Does corn for ethanol help, or hurt the environment? Is it a politically-driven short-term hot button or a real long-term solution? Tough questions all, and the answers, according to a speaker at a recent CME Group webcast “generate much more heat than light.”

Ian Goldin, former vice president of the World Bank and currently director of Oxford University’s Oxford Martin School, wasn’t particularly enamored of corn for ethanol, believing it falls flat on three fronts — food versus fuel, environment and economics.

“It’s absolutely clear that corn ethanol in the United States and Europe is driving up food prices. The only question is how much. Studies have shown a range of impact on food prices of 30 percent to 50 percent. The problem with the food versus fuel energy discussion is that it generates much more heat than it does light. The devil is in the details.”

Goldin says carbon and environmental impacts from using food commodities for fuel can be minimized as long as commodities are not grown in new soil. “But as we consider the doubling of ethanol production over the coming year in Europe and the United States, and as Brazil moves production into marginal forests, then you get increases in carbon dioxide emissions and greenhouse gases, not decreases.”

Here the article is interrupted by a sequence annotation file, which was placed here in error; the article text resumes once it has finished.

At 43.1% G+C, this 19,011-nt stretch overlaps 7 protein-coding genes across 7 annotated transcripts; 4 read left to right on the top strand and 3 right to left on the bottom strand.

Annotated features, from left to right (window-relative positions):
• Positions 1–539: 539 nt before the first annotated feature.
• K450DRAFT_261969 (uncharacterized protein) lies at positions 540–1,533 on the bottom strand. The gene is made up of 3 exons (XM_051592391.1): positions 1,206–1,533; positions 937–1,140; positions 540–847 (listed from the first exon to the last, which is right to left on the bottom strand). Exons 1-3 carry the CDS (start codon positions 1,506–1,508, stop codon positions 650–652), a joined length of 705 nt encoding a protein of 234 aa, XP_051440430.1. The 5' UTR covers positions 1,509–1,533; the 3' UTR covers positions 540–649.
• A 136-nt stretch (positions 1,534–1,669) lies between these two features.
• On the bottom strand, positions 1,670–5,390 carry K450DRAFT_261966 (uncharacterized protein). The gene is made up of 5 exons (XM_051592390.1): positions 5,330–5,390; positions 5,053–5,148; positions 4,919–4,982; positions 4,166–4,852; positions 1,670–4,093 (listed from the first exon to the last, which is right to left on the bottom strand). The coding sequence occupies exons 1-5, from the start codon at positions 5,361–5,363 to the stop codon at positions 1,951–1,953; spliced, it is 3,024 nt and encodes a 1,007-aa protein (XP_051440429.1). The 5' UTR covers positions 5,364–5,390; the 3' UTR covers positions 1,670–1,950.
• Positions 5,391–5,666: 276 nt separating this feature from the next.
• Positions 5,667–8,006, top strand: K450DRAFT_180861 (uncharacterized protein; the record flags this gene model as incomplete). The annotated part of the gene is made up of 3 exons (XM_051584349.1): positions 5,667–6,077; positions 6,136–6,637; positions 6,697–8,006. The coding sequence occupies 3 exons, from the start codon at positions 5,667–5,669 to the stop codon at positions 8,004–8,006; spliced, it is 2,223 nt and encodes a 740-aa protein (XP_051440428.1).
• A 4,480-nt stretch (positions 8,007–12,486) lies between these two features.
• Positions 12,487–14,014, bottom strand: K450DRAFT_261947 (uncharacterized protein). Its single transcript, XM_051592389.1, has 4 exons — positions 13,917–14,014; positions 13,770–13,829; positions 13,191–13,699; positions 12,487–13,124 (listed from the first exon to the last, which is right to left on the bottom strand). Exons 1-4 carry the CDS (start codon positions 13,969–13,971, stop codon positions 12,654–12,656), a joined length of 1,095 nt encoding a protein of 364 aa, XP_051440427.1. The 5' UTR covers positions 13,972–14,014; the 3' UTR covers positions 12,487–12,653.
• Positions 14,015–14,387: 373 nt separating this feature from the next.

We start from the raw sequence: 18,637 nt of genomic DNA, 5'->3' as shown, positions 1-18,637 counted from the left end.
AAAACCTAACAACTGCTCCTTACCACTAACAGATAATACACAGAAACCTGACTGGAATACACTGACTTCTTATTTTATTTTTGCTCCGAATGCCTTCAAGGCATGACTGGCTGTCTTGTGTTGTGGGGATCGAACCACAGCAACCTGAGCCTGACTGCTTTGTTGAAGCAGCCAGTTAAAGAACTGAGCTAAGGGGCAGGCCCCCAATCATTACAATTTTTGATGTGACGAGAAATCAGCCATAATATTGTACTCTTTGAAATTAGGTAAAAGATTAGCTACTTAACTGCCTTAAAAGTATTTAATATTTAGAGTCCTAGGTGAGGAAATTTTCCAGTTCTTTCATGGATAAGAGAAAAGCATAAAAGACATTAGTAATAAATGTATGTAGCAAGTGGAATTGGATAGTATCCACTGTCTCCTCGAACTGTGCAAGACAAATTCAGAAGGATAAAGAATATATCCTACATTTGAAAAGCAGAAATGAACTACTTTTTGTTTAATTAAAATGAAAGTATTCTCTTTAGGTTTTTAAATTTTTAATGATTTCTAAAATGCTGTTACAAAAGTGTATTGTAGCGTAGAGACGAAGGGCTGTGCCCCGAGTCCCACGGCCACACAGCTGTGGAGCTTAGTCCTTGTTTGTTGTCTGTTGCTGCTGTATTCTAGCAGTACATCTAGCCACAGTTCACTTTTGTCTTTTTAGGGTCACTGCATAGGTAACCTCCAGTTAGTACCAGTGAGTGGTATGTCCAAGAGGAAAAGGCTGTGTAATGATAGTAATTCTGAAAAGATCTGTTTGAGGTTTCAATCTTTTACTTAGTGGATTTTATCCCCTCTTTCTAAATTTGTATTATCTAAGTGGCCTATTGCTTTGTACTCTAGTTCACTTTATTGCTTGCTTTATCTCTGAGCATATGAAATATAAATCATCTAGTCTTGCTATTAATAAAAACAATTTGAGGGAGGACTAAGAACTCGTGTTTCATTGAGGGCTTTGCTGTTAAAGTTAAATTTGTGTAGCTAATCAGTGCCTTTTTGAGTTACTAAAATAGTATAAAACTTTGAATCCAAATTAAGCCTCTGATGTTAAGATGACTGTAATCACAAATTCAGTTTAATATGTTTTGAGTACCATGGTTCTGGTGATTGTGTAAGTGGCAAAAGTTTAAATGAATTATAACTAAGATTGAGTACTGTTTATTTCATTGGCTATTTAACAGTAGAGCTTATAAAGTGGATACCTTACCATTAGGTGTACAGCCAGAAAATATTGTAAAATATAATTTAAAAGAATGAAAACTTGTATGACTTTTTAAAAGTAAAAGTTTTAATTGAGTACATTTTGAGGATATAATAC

Goldin also lambasted the use of subsidies to achieve biofuel targets. “It’s $7 billion a year in the United States and $5 billion a year in Europe. It will be moving up to about $25 billion combined going forward. It is a lawyer’s and lobbyist’s dream, and an economist’s nightmare.”

Goldin noted that the Organization for Economic Cooperation and Development has projected price increases in several commodities over the next five years due to biofuel policies — a 42 percent increase in coarse grain prices, a 34 percent increase in oilseeds and a 27 percent increase in wheat prices.

Tim Gallagher, executive vice president, grain and biofuels, Bunge North America, says Bunge “supports global biofuel development,” as long as the world can maintain a balance between production and consumption of corn.

“A lot of things have changed since 2008, when it was such a big debate,” Gallagher said. “Back then, we had a big increase in the mandates, and we saw some price impacts. But since then, the markets have figured out how to accommodate the demand shock that came from corn being used in ethanol production. We got more acres, better technology from a seed perspective and higher yields.”

Despite this, Bunge has taken a cautious approach relative to biofuels, according to Gallagher. “We’ve made a significant investment in sugar ethanol in Brazil, but our investments in the United States have been relatively modest.”